Should Athletes Be Allowed to Use Performance-Enhancing Drugs?


Athletes should not be allowed to use chemicals to improve their performance.

Q1 Analysis

This is not a Q1 violation so long as you are clear about what authority is restricting the use of chemicals, and you have carefully defined "chemicals" and "improve their performance." It may also be a Q1 violation if you think that artificial means could be used to improve performance in other professions.

Q2 Analysis

This is a Q2 violation if you would use chemicals to improve your physical performance as an athlete.


This statement has a number of issues which must be carefully considered and defined before it can pass muster. First, when you say that using chemicals to enhance performance "should not be allowed," by what authority should it not be allowed? The government? A sports authority? Personal morality only? And does the type of competition matter? Should professional sports, amateur sports, school sports, or the Olympics have separate rules? What about sports that are not organized (pickup basketball games, billiards in a local bar) or someone who engages in competitive sports as a hobby or pastime?

You must also define what you mean when you are talking about "chemicals to improve performance." Are you only talking about man-made pharmaceuticals, or are natural substances allowed? Would non-chemical types of performance enhancement also be disallowed? Would you consider correcting a medical condition to be improving performance? What if the performance being enhanced is unrelated to the sport (a professional chess player using steroids to build muscles, for example)? Or if the athlete thinks the chemical will help but it really won’t? If a person uses such chemicals, are they permanently disqualified, or only disqualified so long as the drug has an effect on performance?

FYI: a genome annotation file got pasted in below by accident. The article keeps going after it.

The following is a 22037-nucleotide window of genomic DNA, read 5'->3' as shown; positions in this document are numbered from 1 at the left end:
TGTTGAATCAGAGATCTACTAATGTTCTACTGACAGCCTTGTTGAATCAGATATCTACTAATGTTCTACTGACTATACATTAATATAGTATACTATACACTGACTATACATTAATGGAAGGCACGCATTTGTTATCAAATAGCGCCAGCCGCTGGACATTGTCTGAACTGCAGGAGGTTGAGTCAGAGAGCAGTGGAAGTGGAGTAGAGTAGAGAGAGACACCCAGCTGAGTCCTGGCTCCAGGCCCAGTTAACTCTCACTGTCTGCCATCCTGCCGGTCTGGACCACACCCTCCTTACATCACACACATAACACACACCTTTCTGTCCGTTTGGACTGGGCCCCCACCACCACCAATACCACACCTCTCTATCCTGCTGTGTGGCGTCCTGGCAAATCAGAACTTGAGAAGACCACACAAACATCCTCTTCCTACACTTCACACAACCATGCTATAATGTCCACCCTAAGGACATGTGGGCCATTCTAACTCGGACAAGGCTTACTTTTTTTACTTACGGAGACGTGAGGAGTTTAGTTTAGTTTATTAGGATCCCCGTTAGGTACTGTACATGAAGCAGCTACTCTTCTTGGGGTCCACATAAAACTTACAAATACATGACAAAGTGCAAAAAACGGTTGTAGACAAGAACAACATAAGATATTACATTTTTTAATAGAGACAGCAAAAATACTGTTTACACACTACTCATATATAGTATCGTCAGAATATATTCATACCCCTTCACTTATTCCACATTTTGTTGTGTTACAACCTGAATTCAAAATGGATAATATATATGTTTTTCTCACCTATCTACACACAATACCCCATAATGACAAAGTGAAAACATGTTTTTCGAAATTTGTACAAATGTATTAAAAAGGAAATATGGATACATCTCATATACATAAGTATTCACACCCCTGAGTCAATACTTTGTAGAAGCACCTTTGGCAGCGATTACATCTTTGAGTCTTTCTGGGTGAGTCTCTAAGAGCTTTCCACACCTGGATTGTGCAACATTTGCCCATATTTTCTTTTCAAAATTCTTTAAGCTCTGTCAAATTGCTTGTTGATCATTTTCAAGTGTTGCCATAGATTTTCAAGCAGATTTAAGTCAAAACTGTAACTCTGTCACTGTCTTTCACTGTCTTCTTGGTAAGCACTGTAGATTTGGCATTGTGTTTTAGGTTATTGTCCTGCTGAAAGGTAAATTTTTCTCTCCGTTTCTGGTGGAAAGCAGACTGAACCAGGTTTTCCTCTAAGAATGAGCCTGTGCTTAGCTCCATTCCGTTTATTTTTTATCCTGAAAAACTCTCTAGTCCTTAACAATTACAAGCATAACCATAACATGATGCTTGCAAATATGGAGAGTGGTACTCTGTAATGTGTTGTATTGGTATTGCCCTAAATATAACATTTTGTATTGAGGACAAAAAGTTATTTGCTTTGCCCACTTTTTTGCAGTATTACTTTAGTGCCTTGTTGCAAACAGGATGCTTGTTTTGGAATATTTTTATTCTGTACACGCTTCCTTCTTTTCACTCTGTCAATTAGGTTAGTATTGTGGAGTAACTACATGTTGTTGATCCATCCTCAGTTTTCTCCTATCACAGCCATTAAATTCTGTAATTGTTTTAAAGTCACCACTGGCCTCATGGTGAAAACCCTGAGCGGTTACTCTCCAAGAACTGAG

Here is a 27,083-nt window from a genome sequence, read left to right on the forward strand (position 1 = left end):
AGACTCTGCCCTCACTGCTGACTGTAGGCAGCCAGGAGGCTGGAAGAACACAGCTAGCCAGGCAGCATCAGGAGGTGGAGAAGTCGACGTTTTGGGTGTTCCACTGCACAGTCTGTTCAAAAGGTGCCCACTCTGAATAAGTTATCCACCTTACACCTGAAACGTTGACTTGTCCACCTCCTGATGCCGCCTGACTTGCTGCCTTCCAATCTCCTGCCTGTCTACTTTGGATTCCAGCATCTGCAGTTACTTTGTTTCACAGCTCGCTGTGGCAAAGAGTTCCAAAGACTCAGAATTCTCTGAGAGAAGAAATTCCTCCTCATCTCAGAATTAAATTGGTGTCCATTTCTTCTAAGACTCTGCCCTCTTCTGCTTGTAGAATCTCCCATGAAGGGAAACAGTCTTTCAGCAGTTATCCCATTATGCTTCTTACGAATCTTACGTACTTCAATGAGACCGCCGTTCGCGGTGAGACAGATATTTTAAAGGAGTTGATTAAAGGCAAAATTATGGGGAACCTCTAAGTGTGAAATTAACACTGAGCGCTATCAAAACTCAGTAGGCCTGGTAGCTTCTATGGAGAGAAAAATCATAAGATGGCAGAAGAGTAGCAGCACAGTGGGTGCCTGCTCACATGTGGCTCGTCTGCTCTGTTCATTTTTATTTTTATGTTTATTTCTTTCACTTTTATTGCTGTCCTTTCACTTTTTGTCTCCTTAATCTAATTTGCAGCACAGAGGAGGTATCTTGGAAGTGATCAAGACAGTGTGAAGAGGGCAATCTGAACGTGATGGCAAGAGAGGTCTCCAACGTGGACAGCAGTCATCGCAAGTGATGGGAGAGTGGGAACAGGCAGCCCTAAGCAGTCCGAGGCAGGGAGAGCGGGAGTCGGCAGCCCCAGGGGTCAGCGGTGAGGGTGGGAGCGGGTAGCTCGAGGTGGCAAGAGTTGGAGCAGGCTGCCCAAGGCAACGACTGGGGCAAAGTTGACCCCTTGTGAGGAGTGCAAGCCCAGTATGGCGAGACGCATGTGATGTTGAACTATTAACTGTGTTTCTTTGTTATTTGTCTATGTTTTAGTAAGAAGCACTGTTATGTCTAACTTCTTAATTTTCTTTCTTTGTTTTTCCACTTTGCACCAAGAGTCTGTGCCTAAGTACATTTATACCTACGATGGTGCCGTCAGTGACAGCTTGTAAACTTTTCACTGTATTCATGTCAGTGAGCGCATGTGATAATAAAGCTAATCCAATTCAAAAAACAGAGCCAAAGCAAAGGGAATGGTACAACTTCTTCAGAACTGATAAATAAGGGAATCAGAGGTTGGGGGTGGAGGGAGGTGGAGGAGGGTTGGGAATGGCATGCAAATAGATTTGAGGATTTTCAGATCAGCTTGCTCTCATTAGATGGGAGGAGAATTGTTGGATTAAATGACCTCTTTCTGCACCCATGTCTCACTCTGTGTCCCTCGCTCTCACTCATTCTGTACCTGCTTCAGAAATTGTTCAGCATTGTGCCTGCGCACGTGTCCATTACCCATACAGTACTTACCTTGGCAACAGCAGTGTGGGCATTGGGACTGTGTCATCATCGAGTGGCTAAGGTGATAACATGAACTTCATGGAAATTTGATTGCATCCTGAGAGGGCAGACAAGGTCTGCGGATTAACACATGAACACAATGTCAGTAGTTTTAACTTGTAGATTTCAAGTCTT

Which of the following do you think should disqualify an athlete from competition?

You are encouraged to leave your answers to the questions posed in this post in the comments section. This post is based on an excerpt from Ask Yourself to be Moral, by D. Cancilla, available at and See the 2Q system page for details of the philosophical system mentioned in this post.

Posted on August 20, 2010 at 10:28 am by ideclare · Permalink
In: 2Q

One Response

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  1. Written by NFQ
    on August 20, 2010 at 10:41 am
    Reply · Permalink

    “Eating a good breakfast” is such a good one to include in the list. It makes me think of other cases where people object to “artificial” things but ignore the exact same phenomenon happening in a way they have decided to call “natural” — for example, eugenics is obviously evil, except for when we choose our romantic and sexual partners to be the people we find most attractive and deem most likely to have healthy, intelligent offspring.

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